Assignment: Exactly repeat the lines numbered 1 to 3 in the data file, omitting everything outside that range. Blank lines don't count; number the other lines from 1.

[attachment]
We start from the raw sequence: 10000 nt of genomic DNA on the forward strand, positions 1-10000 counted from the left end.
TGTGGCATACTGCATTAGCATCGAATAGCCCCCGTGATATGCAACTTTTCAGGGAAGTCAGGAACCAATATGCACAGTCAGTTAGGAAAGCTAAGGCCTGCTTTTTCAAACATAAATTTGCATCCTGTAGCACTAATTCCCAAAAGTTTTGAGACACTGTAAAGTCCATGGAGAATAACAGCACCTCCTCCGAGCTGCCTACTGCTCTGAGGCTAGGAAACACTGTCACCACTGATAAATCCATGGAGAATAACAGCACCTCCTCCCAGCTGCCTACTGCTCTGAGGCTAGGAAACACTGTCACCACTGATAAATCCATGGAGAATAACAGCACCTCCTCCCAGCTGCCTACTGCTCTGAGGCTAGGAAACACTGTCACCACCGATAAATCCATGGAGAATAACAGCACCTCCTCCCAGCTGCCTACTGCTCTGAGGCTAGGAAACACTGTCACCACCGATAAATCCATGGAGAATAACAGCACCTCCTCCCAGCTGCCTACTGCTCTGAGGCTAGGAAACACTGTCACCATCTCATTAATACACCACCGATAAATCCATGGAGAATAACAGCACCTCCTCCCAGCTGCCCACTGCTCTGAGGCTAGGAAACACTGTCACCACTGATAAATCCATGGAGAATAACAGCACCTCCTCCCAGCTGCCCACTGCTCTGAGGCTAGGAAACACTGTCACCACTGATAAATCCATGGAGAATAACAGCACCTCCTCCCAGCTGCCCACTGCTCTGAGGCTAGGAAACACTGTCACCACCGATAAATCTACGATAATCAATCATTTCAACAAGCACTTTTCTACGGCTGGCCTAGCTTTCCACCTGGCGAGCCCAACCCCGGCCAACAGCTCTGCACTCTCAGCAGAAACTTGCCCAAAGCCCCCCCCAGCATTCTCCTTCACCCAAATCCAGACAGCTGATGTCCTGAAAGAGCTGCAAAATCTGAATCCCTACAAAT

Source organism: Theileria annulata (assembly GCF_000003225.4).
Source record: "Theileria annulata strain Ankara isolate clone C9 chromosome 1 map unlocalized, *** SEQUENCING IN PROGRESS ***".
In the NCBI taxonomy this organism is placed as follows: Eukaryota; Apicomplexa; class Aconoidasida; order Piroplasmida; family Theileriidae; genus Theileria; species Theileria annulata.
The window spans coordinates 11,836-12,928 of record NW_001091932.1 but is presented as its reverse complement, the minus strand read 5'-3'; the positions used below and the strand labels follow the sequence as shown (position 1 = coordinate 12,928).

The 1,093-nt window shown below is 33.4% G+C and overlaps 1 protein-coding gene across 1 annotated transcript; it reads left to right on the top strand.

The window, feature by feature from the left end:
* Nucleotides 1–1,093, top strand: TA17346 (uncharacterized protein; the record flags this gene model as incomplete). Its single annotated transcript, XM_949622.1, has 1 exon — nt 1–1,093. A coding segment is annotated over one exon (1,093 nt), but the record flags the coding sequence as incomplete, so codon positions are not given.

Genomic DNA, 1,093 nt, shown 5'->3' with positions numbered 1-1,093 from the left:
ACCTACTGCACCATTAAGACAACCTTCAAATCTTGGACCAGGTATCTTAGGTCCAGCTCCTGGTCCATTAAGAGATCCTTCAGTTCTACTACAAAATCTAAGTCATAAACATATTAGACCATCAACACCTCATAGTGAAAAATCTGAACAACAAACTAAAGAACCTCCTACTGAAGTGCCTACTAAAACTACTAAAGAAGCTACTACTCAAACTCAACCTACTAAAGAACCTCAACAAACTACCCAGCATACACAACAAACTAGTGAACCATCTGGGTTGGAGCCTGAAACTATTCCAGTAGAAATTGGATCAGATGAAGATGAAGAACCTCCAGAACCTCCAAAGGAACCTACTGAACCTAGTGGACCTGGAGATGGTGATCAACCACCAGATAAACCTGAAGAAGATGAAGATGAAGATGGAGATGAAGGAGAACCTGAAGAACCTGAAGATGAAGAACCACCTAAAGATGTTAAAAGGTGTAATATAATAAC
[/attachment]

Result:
We start from the raw sequence: 10000 nt of genomic DNA on the forward strand, positions 1-10000 counted from the left end.
TGTGGCATACTGCATTAGCATCGAATAGCCCCCGTGATATGCAACTTTTCAGGGAAGTCAGGAACCAATATGCACAGTCAGTTAGGAAAGCTAAGGCCTGCTTTTTCAAACATAAATTTGCATCCTGTAGCACTAATTCCCAAAAGTTTTGAGACACTGTAAAGTCCATGGAGAATAACAGCACCTCCTCCGAGCTGCCTACTGCTCTGAGGCTAGGAAACACTGTCACCACTGATAAATCCATGGAGAATAACAGCACCTCCTCCCAGCTGCCTACTGCTCTGAGGCTAGGAAACACTGTCACCACTGATAAATCCATGGAGAATAACAGCACCTCCTCCCAGCTGCCTACTGCTCTGAGGCTAGGAAACACTGTCACCACCGATAAATCCATGGAGAATAACAGCACCTCCTCCCAGCTGCCTACTGCTCTGAGGCTAGGAAACACTGTCACCACCGATAAATCCATGGAGAATAACAGCACCTCCTCCCAGCTGCCTACTGCTCTGAGGCTAGGAAACACTGTCACCATCTCATTAATACACCACCGATAAATCCATGGAGAATAACAGCACCTCCTCCCAGCTGCCCACTGCTCTGAGGCTAGGAAACACTGTCACCACTGATAAATCCATGGAGAATAACAGCACCTCCTCCCAGCTGCCCACTGCTCTGAGGCTAGGAAACACTGTCACCACTGATAAATCCATGGAGAATAACAGCACCTCCTCCCAGCTGCCCACTGCTCTGAGGCTAGGAAACACTGTCACCACCGATAAATCTACGATAATCAATCATTTCAACAAGCACTTTTCTACGGCTGGCCTAGCTTTCCACCTGGCGAGCCCAACCCCGGCCAACAGCTCTGCACTCTCAGCAGAAACTTGCCCAAAGCCCCCCCCAGCATTCTCCTTCACCCAAATCCAGACAGCTGATGTCCTGAAAGAGCTGCAAAATCTGAATCCCTACAAAT

Source organism: Theileria annulata (assembly GCF_000003225.4).